Experts debate prescription release form at FTC workshop
Patients receiving copies of their contact lens prescriptions is a key component of the Contact Lens Rule, according to Elizabeth Delaney.
Delaney, an attorney at the Bureau of Consumer Protection, stated at the FTC’s “Contact Lens Rule and the evolving contact lens marketplace” workshop that the commission determined in the rulemaking review that automatic prescription release would improve compliance. To accomplish this, the FTC has proposed a requirement that prescribers obtain a signed acknowledgment from patients that they received their prescription.
The FTC believes this would serve several objectives, such as: reminding prescribers to release the prescription, informing patients of their rights, reducing misunderstandings and improving the commission’s ability to ensure the prescriptions have been released.
Linda Sherry, director of national priorities, Consumer Action, said they polled contact lens wearers and found that one-third were not getting a copy of their prescription, and many were unaware of their right to the prescription.
David A. Cockrell, OD, a private practitioner and past president of the American Optometric Association, said every patient gets a copy of his or her prescription at his offices, and they use the electronic medical record to confirm this.
“Every day we have a call from someone asking for a prescription,” Cockrell said. “It’s always someone we’ve given it to before who has misplaced or lost it. We look to see if the prescription is current and how many times we have given it to them. We want to track those numbers.”
He said the EMR helps his staff track those statistics.
Zachary McCarty, OD, chair of the AOA’s Quality Improvement and Registries Committee, said one-fourth of optometrists have an electronic health record and have attested to the Meaningful Use program.
“CMS has tried to put in place a program to push the adoption of EHRs,” he said. “Unfortunately, they made some errors and avoided looking at specialties and specifics in other nuances, like eye care. There are a lot of doctors that have walked away from EHR.”
McCarty’s referral-based practice has spent more than a year and a half working with their EHR vendor and with the vendors of their colleagues, “and we are nowhere near where we need to be to communicate electronically,” he said. “It is a very sorry state of interoperability affairs.”
Joseph B. Neville , executive director at the National Association of Optometrists and Opticians, and Cockrell, are both opposed to a signed acknowledgment form.
“My member response to the idea was ‘not another form, not another signature that the consumer needs to put on another piece of paper,’” Neville said.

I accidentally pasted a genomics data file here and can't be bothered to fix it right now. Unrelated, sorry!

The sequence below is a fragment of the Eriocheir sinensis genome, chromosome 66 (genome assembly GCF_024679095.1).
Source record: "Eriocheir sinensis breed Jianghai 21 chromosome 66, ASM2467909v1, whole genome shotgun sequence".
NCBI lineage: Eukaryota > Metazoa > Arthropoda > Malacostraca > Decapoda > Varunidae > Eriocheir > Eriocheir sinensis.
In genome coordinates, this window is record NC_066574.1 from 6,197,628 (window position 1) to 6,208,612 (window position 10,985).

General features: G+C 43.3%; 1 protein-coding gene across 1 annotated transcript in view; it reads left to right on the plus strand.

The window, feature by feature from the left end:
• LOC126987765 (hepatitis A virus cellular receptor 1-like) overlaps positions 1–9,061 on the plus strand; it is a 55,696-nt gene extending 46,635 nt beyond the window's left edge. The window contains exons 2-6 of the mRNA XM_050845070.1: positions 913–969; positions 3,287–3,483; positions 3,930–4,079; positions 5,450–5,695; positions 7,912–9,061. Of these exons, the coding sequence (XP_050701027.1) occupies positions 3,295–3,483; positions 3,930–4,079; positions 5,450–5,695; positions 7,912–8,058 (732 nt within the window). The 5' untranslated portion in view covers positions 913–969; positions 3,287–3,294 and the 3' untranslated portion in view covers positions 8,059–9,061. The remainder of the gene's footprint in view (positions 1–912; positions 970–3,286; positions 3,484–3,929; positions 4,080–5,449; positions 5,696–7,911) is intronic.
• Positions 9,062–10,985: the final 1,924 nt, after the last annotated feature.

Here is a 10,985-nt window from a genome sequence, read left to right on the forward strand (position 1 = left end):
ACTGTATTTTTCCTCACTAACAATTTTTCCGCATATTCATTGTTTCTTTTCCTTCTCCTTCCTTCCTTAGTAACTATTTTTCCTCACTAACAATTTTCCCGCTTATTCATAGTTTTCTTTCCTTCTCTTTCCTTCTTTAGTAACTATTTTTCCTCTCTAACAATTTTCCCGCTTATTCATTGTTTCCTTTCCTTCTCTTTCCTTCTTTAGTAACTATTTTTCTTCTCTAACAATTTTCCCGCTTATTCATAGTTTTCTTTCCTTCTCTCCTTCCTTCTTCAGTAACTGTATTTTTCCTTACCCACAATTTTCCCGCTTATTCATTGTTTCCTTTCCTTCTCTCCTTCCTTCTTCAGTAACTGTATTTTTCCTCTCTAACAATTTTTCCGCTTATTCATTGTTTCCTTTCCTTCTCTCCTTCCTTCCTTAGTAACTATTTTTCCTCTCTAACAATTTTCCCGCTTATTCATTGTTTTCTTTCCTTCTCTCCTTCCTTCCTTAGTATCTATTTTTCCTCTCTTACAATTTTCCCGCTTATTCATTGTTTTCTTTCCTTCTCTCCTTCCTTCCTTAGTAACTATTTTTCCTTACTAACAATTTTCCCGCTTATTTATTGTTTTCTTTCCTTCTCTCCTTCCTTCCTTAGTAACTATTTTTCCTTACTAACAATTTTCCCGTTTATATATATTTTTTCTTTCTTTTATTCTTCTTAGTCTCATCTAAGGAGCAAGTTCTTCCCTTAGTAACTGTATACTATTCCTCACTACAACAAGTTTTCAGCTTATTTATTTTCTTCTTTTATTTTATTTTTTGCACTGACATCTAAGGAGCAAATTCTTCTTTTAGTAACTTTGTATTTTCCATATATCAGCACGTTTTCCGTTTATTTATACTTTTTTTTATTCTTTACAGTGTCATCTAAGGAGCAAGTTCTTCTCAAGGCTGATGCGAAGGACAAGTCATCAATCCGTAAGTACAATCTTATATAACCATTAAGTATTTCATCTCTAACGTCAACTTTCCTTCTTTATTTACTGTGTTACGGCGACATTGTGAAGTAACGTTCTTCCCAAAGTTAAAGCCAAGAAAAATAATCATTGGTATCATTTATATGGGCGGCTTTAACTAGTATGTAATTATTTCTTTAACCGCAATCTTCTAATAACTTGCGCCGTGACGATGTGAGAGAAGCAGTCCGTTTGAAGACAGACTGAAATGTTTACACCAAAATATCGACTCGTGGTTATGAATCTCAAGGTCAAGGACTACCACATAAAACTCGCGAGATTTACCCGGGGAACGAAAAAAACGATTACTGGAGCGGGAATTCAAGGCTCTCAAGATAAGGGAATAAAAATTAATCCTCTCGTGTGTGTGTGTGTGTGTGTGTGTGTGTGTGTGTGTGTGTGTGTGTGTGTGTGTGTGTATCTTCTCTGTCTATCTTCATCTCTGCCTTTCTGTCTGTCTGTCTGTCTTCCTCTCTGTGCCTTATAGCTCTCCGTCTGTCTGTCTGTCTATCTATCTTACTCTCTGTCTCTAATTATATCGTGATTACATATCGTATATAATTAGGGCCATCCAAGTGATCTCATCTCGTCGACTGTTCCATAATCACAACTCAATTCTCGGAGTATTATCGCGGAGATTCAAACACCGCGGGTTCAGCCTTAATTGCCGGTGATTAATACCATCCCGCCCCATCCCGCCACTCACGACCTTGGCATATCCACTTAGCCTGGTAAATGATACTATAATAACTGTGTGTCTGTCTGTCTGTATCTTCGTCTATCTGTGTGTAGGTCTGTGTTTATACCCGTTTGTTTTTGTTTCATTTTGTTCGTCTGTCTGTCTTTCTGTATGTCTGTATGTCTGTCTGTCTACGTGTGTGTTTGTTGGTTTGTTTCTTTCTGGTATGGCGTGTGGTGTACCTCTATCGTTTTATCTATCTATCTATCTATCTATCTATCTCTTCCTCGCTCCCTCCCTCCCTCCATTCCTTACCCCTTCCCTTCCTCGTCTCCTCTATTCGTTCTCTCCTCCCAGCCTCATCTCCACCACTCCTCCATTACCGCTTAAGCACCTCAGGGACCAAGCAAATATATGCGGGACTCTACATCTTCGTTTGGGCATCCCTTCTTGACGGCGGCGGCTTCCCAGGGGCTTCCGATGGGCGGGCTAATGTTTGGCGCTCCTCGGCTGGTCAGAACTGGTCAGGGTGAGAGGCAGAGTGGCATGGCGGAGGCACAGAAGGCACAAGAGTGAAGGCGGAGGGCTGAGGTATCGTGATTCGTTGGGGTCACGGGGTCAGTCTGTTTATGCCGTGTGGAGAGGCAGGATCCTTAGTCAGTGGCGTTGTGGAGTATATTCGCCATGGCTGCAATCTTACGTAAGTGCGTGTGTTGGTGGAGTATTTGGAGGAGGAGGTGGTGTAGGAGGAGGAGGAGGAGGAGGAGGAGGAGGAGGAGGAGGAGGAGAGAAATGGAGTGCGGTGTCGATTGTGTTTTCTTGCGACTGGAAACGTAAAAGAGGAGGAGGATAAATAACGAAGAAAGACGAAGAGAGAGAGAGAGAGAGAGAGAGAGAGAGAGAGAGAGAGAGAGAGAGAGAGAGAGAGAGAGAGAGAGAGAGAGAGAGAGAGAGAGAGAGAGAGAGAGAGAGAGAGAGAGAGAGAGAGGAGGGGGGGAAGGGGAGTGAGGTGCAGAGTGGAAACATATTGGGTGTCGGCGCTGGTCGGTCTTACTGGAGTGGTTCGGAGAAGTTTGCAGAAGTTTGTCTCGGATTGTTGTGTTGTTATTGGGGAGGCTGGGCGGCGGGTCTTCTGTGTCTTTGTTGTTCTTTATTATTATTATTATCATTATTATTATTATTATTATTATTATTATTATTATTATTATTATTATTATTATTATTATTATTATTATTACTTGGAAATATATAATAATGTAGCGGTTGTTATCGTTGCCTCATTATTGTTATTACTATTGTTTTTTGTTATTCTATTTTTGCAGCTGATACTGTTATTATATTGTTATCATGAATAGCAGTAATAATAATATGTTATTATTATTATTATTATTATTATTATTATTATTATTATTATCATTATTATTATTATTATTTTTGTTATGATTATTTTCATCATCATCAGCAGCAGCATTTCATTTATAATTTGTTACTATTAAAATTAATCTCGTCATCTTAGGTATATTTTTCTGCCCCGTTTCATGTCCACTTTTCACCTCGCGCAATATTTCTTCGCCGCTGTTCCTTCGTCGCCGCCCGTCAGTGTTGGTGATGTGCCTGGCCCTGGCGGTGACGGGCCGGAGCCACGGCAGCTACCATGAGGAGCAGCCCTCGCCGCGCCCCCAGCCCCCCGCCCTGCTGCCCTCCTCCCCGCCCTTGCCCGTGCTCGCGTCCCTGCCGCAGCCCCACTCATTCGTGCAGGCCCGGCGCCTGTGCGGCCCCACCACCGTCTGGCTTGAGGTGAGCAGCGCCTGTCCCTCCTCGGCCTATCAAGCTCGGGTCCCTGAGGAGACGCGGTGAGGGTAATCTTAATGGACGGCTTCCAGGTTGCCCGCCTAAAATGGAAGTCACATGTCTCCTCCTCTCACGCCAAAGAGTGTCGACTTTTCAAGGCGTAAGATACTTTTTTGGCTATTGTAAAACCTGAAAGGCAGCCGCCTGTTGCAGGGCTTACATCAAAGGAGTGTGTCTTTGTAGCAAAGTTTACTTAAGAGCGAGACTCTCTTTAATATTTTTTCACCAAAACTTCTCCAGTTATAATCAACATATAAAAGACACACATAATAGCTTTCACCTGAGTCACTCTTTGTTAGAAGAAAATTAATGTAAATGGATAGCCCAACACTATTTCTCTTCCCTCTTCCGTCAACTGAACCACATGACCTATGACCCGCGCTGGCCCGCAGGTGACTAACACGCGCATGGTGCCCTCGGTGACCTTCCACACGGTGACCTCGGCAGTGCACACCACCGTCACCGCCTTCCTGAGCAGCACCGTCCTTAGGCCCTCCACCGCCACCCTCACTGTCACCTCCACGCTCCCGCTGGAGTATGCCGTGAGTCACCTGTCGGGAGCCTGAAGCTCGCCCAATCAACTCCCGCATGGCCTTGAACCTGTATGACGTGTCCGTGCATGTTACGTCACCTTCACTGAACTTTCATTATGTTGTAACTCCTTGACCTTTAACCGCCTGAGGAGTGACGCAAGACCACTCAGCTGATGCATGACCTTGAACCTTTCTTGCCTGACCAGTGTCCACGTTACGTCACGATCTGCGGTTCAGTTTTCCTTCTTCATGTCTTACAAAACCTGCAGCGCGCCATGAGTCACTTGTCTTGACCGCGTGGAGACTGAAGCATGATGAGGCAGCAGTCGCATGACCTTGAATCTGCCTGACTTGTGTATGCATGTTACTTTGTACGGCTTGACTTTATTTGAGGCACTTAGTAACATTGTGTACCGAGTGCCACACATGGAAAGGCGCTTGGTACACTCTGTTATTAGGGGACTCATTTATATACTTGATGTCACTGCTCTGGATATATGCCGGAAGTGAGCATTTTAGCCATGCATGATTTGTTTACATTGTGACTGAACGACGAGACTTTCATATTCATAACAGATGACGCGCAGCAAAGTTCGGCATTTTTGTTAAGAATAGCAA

Patients and doctors already have enough paperwork to deal with he said.
Cockrell said that in addition to creating a record-keeping burden for doctors, the form could spur patient distrust and doubt in their providers.
“Patients may think, ‘What happened to the doctor that this is now necessary?’” Cockrell said.
Sherry said the form is a simple statement and believes a reasonable consumer could understand its purpose. She disagrees that it will result in a lot of patient questions.
Optometrists are unique in that they can sell the products they prescribe, Sherry said.
“Maybe consumers don’t realize it, but it’s protecting them if they know they have a right to shop around,” she said.
“If there is a better record of prescription release, why isn’t it a win-win for both sides?” she continued.
Sherry said it would establish trust and confirm receipt of the prescription, even if it took a few more minutes.
Cockrell recommends appropriate signage at the front desk to alert a patient to their prescription rights, similar to the signage at government agencies regarding discrimination.
Sherry said that signs can be hidden, and many offices do not comply with the regulation.
“Providing that information electronically to patients, so they can do it independently, [such as in a patient health portal app] takes away a lot of the pain being discussed here,” Edward Chaum, MD, PhD, Plough Foundation professor at University of Tennessee Health Science Center, said.
Chaum said this issue is an example of the growing pains as medicine moves from the paper era to the EHR era.
“The reality is that the patient owns his or her health information,” Chaum said. “Doctors are the stewards of that information, and we are responsible for saving it ... the electronic format and the interaction of the patient with his or her information is where this discussion needs to go.”
“I hear from all of you the frustration of prescription verification,” Delaney said, “from consumers who lie about having been your patients or who stockpile lenses. I think if everyone works together to solve the problems, we can create greater competition in the marketplace and we can help all consumers in the end, if we get it right. I don’t see why the two sides are so different at this point.” – by Abigail Sutton
Disclosures: Chaum is employed by the University of Tennessee Health Science Center. Cockrell is a past AOA president. Delaney is employed by the Bureau of Consumer Protection. McCarty is chair of the AOA’s Quality Improvement and Registry Committee. Neville is executive director of the National Association of Optometrists and Opticians. Sherry is director of national priorities at Consumer Action.